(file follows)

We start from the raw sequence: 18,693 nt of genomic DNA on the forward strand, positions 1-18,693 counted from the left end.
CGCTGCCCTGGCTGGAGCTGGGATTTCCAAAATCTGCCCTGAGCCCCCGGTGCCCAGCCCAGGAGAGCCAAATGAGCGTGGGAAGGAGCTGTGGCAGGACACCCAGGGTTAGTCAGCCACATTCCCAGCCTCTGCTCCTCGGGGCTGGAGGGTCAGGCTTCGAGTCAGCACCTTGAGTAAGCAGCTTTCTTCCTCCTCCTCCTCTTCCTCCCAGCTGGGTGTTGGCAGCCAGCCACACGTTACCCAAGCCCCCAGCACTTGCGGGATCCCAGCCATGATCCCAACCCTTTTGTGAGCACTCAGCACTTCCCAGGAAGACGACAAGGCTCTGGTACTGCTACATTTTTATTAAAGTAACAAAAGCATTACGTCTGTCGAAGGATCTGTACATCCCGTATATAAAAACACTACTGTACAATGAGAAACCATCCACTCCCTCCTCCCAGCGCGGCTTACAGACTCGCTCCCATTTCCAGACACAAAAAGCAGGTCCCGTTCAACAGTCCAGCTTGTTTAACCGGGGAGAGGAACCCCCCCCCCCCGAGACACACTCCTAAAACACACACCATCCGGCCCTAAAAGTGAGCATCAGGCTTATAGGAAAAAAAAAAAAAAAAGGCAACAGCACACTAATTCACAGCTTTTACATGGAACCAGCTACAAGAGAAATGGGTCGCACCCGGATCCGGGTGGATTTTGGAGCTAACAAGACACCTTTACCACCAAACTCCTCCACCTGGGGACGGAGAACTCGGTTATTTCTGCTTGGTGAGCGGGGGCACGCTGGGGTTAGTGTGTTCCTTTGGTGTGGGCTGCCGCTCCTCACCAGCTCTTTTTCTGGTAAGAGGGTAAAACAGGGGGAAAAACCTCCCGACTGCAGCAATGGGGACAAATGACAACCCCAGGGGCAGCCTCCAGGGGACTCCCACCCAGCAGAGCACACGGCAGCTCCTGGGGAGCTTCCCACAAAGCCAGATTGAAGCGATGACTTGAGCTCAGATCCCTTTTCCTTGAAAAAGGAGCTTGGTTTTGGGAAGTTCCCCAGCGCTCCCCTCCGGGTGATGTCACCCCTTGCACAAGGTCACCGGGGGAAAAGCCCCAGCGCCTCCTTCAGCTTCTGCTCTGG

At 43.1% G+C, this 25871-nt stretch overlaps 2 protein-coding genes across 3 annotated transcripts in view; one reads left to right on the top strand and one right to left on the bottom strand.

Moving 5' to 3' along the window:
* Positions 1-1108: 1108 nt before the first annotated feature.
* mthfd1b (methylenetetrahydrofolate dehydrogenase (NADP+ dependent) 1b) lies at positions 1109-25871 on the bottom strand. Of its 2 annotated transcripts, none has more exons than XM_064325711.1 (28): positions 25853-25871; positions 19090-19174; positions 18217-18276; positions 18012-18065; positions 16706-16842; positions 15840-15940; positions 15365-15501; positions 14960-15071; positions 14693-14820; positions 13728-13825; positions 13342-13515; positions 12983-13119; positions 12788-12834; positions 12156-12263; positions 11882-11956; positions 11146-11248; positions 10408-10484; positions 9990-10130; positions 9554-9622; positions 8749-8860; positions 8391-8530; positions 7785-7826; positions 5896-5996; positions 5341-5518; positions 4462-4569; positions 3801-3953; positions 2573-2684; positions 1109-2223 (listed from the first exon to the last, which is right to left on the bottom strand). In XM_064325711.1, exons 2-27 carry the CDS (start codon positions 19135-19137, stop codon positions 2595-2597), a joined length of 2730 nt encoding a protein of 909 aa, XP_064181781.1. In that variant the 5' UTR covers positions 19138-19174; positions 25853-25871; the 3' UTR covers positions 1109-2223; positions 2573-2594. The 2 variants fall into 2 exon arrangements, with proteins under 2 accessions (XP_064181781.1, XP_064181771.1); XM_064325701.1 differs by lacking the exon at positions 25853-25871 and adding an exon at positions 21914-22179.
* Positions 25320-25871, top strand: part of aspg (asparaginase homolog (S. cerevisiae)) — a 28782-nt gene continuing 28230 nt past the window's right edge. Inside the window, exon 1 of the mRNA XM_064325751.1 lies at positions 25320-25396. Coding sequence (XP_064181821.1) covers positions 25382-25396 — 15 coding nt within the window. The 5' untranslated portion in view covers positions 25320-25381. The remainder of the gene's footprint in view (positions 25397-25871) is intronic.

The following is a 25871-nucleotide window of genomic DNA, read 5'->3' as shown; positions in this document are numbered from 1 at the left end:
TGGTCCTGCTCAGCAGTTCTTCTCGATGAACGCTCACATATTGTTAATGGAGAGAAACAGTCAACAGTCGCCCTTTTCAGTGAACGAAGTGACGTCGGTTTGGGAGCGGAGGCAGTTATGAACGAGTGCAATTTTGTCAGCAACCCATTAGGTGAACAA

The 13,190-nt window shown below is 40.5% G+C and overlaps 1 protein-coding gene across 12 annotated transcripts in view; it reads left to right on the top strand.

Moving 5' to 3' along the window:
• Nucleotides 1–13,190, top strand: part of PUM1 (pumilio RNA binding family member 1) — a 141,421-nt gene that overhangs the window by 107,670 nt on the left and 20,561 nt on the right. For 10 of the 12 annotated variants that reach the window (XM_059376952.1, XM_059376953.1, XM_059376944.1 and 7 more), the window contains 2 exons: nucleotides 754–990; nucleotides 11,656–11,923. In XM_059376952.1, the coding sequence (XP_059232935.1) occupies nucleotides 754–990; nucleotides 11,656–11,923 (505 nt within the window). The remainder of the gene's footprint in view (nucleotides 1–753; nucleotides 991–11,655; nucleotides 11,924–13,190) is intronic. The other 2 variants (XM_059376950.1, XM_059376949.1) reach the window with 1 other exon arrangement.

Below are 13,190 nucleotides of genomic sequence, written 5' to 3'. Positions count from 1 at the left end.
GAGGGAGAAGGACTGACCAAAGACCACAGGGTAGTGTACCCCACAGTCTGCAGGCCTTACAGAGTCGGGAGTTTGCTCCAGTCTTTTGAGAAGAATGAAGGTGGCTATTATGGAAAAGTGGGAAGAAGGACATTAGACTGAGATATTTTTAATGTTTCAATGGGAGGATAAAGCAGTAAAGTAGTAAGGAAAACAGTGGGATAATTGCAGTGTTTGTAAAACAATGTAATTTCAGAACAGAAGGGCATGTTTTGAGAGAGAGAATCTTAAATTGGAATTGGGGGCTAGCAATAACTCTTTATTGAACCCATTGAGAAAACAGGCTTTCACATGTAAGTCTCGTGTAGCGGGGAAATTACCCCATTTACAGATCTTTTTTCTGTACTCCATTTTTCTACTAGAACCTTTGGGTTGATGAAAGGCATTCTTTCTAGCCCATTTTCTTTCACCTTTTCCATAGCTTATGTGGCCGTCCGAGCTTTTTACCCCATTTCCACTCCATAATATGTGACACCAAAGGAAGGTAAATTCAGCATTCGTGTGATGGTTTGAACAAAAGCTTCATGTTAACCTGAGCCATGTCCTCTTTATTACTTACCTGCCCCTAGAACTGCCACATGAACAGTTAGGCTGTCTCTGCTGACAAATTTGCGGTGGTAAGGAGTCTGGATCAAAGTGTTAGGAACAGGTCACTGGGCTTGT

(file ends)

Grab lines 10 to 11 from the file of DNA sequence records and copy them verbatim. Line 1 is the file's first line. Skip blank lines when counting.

The 13,190-nt window shown below is 40.5% G+C and overlaps 1 protein-coding gene across 12 annotated transcripts in view; it reads left to right on the top strand.

Moving 5' to 3' along the window: